“Hear” was licensed by Volkswagen. It starts with a Ned’s Atomic Dustbin like bass line, and then crashes into a Letters to Cleo melody. There is a little Cranberries inflection in her voice, but the music is entergetic alt-pop.The vocals are also a little like Alanis Morsette. After 2 sections of verse chorus, the song lightens up and resets itself to rebuild into the chorus again. I remember this song after hearing it again now.
“Ren” begins like a Julianna Hatfield 3 song with a dreamy, loopy melody. The female vocals ride up and down in range at the chorus. This song is more dream pop, and lacks the energy of the first song. There are a lot of chosen hiccups in her voice, which give it almost a yodeling quality.  
“Soon” is brought in with a slow drum beat, and has more Irish style female vocal inflections, and the song floats along as a fuzzy ballad. The end of the song transforms her vocals with an echo enhancement and a harmonica is added to folk things up.
“Trampling Rose” keeps the moonlight ballad feeling going with this watery, row-boat at midnight acoustic guitar loop. The vocals to this song remind me of Juliana Hatfield and Frente. The chorus is a bit stompy and uses the hooting vocal explorations.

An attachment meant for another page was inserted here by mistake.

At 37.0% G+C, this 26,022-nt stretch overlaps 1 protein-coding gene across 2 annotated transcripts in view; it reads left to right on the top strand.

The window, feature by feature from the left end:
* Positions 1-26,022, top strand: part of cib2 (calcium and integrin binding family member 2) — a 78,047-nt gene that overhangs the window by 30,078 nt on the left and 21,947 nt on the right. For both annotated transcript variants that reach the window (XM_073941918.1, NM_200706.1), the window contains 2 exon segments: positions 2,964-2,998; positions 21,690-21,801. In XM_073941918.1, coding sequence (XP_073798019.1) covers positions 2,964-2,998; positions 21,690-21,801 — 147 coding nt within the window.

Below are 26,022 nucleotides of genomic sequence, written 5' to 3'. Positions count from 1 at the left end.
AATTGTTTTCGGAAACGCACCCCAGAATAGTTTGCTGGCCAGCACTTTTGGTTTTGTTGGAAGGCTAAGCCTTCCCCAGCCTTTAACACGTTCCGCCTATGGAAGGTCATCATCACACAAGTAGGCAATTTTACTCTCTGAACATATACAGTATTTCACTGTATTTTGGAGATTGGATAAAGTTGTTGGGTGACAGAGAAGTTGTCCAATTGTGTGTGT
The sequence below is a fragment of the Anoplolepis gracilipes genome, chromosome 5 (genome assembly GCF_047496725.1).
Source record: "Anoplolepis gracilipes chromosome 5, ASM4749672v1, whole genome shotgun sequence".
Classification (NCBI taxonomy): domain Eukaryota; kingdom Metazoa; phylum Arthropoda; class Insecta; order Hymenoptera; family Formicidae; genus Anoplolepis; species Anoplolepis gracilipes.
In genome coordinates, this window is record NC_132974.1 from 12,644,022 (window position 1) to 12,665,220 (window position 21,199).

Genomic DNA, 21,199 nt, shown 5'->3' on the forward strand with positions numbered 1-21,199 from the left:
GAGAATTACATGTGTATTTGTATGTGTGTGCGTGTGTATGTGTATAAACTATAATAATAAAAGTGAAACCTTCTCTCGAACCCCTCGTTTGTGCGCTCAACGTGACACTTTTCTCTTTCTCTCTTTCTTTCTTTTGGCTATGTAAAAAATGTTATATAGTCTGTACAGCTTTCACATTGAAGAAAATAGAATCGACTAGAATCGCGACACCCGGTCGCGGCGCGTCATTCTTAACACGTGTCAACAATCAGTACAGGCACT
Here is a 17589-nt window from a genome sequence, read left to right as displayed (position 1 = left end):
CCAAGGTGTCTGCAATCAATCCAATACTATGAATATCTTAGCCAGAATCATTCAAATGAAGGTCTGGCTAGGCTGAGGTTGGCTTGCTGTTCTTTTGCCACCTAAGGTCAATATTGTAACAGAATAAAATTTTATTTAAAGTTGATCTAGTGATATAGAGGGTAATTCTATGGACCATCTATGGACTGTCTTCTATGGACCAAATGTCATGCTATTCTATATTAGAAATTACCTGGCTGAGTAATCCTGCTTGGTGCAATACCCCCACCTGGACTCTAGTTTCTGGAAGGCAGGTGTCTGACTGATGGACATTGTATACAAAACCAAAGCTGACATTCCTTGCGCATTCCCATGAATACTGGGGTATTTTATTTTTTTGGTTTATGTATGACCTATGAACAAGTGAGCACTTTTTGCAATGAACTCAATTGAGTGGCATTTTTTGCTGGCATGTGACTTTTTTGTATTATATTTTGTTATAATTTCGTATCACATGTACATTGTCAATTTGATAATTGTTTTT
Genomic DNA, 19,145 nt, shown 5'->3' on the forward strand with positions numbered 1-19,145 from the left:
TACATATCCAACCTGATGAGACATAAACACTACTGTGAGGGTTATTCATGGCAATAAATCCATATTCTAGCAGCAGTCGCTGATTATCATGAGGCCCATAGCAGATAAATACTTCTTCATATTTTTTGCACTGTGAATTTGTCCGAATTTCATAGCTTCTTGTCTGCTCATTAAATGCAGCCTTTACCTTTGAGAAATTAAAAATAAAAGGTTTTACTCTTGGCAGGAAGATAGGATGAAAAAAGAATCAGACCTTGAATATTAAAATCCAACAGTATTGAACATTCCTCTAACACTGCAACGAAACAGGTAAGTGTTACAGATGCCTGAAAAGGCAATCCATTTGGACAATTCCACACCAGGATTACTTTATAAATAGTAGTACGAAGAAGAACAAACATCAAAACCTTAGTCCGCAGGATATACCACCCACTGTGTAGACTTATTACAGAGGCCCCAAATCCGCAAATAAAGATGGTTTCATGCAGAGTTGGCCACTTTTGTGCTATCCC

“Colossal Youth” begins very pop-punky with a fast, driving Blink 182-ish guitar hook. Once the vocals start, the instruments are pulled back, and gently added back in and it builds up to the chorus, which makes the song feel like something that would have been featured as a Buffy the Vampire Slayer-Nightclub band. The instrumental is highlighted with the electric guitar echoing and playing with the established melody.
“Summertime” was used in Disney’s Babysitters club. It begins with the familiar “Low Rider” harmonic hook. Bass is the heavy carrier for this song, sounding a little like a New Order bassline. It gently glides along, threatening to rock out with energy, but never quite reaching the peak potential.
“Heaven” is a straight up ballad, with an acoustic guitars playing an “I can’t help falling in love with you” melody. The vocals are cutesy and full of life, and walking a fine line of country. This would be the slow dance at the rock show or middle school dance.